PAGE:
Keep the job time limit low until you understand the performance of your application. Then adjust the time limit carefully, modifying the time limit specified in the provided scripts. Longer jobs may have to wait longer in the queue, but depending on other activity your wait times may vary.

Submit batch jobs with the llsubmit command:

llsubmit p4_4

where the file p4_4 contains the appropriate environment setting and one or more runs that you wish to make. A copy of p4_4 is found in A1/Ring_new. You will need to make some changes in order to use the script, and these are noted in the script.

Once your has been submitted, it will wait in the queue until the appropriate resources are available. You may check on the status of your job using the llq command. If you specify your user ID as in llq -u baden you'll see only your jobs.

You can remove jobs with the llcancel command:

ds100 [50]: llq -u baden
Id                       Owner      Submitted   ST PRI Class        Running On 
------------------------ ---------- ----------- -- --- ------------ -----------
ds100.240242.0           baden      11/1  22:03 C  50  express
ds100.240243.0           baden      11/1  22:04 C  50  express
ds100.240244.0           baden      11/1  22:07 C  50  express

0 job step(s) in query, 0 waiting, 0 pending, 0 running, 0 held, 0 preempted
ds100 [51]: llcancel ds100.240242.0
llcancel: Cancel command has been sent to the central manager.

Once your job has dispatched, you'll get an email confirmation. You'll get another email confirmation when your job has completed. The provided script is set up to place all output on a file which contains a unique identifier in its name, allowing you to run the job several times while getting unique output, as in Ring_4_4_240241.out. You also get an error output file with the same prefix. Normally the error file will show successful outcomes, as in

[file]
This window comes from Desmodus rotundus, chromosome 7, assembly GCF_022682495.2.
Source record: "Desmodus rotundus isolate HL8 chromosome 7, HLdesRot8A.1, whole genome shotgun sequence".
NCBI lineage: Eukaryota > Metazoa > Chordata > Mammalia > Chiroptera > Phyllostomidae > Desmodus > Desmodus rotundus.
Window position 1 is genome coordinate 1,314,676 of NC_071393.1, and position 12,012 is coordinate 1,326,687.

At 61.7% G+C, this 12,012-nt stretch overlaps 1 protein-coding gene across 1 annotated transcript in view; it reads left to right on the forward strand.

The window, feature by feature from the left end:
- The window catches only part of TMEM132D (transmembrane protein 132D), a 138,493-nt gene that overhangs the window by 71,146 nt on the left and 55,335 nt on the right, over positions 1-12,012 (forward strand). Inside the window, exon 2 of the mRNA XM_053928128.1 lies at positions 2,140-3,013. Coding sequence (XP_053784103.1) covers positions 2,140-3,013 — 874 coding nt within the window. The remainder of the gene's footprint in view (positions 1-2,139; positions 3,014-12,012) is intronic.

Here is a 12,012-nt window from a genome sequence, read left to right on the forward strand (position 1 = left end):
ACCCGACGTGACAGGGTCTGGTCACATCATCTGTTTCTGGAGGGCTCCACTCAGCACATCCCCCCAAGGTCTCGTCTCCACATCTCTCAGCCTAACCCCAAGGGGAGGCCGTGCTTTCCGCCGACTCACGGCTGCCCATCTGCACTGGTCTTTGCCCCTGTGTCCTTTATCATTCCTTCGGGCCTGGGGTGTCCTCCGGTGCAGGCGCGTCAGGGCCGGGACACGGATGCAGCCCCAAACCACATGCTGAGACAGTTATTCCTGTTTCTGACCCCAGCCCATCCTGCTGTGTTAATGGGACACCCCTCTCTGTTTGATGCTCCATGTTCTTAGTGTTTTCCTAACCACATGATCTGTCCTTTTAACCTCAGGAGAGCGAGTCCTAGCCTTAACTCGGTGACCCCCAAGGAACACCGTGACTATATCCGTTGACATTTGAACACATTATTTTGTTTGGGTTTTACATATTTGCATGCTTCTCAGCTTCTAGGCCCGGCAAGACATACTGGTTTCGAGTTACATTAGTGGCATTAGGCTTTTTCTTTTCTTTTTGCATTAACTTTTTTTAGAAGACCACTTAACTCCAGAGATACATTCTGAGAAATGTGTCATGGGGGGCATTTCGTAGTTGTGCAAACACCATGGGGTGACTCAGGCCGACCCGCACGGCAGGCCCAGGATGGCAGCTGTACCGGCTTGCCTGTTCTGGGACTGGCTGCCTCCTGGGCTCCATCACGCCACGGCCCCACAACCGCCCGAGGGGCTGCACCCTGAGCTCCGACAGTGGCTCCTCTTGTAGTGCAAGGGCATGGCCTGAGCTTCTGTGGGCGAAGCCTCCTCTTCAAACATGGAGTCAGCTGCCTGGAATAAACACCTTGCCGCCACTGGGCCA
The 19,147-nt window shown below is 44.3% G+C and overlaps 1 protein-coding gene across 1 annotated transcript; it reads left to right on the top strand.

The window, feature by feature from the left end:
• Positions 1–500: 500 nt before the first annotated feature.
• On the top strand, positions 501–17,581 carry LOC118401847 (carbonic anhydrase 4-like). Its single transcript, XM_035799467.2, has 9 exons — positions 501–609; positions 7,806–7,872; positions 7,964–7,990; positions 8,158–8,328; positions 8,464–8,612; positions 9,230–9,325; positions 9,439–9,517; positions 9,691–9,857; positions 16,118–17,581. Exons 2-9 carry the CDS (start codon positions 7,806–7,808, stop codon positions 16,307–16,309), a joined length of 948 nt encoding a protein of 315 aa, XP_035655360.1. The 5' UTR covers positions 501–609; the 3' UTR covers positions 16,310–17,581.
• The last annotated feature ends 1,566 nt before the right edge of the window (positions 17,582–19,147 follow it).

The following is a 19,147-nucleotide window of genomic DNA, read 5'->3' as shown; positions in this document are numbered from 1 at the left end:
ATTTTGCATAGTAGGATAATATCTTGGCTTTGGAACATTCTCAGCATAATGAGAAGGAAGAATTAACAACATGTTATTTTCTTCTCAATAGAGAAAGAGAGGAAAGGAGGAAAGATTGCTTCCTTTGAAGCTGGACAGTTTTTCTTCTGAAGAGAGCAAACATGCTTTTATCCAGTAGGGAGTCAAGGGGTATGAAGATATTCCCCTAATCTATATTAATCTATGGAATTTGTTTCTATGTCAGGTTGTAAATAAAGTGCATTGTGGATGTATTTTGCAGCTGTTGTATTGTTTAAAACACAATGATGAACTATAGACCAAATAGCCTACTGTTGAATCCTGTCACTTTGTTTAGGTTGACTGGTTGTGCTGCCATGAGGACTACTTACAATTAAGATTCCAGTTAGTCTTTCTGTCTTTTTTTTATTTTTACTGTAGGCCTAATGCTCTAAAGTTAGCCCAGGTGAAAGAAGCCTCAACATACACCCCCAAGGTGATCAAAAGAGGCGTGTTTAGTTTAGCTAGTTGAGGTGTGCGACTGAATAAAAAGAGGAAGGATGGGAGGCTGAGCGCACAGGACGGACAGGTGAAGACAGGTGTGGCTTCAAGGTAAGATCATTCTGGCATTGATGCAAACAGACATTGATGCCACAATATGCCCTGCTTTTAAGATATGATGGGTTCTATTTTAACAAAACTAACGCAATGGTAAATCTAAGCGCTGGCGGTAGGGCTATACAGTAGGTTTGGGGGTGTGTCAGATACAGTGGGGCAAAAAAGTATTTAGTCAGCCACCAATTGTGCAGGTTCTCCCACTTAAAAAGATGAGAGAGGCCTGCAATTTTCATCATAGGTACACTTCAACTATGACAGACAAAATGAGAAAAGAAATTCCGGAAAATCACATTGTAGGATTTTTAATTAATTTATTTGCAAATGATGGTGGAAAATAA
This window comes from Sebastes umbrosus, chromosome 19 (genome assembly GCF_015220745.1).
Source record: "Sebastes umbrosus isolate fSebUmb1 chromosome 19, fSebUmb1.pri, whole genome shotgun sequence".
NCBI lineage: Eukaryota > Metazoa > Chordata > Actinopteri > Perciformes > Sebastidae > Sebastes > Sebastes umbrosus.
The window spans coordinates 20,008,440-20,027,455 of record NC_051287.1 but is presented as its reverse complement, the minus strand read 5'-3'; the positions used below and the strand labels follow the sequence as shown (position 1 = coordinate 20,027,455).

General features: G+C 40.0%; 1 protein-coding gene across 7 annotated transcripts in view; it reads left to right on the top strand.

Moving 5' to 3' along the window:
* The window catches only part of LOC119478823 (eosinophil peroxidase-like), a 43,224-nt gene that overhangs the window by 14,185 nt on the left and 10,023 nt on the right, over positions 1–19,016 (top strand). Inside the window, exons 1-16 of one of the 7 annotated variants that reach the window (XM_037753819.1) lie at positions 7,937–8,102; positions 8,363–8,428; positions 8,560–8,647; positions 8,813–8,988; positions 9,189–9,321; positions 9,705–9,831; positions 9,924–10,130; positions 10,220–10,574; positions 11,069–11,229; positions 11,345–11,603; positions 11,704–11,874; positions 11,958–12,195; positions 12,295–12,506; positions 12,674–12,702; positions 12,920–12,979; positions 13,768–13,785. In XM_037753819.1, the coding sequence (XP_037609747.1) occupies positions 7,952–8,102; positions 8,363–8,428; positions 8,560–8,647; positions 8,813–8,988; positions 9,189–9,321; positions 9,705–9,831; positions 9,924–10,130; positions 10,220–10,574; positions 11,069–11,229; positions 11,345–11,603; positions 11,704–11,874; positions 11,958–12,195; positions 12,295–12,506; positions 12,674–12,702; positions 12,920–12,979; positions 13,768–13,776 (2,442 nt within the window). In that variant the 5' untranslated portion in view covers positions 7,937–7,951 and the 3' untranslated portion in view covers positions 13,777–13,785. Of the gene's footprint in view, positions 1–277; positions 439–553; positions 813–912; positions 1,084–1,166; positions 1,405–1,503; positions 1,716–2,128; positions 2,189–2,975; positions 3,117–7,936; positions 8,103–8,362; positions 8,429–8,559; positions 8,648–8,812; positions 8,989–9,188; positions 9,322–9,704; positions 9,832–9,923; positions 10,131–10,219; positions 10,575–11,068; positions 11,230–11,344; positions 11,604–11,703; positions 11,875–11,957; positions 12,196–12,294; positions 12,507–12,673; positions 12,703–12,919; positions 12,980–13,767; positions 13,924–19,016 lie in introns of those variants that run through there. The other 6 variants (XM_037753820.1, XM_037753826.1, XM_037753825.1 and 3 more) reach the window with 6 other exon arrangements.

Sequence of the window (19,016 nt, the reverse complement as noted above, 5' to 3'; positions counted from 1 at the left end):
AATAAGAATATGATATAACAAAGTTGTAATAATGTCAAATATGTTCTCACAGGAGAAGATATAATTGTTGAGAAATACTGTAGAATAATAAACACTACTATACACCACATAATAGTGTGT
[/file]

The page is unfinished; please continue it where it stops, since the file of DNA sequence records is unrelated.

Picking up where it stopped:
ATTENTION: 0031-408 4 tasks allocated by LoadLeveler, continuing...

but if there are errors in submitting or running the job, e.g. executable not found, exceeding resource limits, you'll be notified. You may also have the output mailed to you. See the documentation for the details.

Performance Measurement

There are various tools for measuring single processor performance. You may also use the high resolution timer to collect sub-microsecond times. Look at the dotslow example to see how these are used, and consult the IBM AIX documentation on high resolution clocks, as well as the document on CPU monitoring and tuning.

Porting code to DataStar

You'll find that the IBM compilers are bit fussier than the Gnu compilers. In some cases this is for the better, in other cases it is due differences in the version of the language recognized. After you've ported the code to the IBM, you may find it convenient to set things up so you can move the code freely between IBM's and Valkyrie's compilers, or any other(s) that you are using.

On the IBM, you'll need to use gmake rather than make, as make won't accept some conventions accepted by Gnu Make.

If you run out of memory, try compiling in 64 bit mode. Look here for more information.

Maintained by Scott B. Baden, Last modified: Sun Nov 12 15:25:10 PST 2006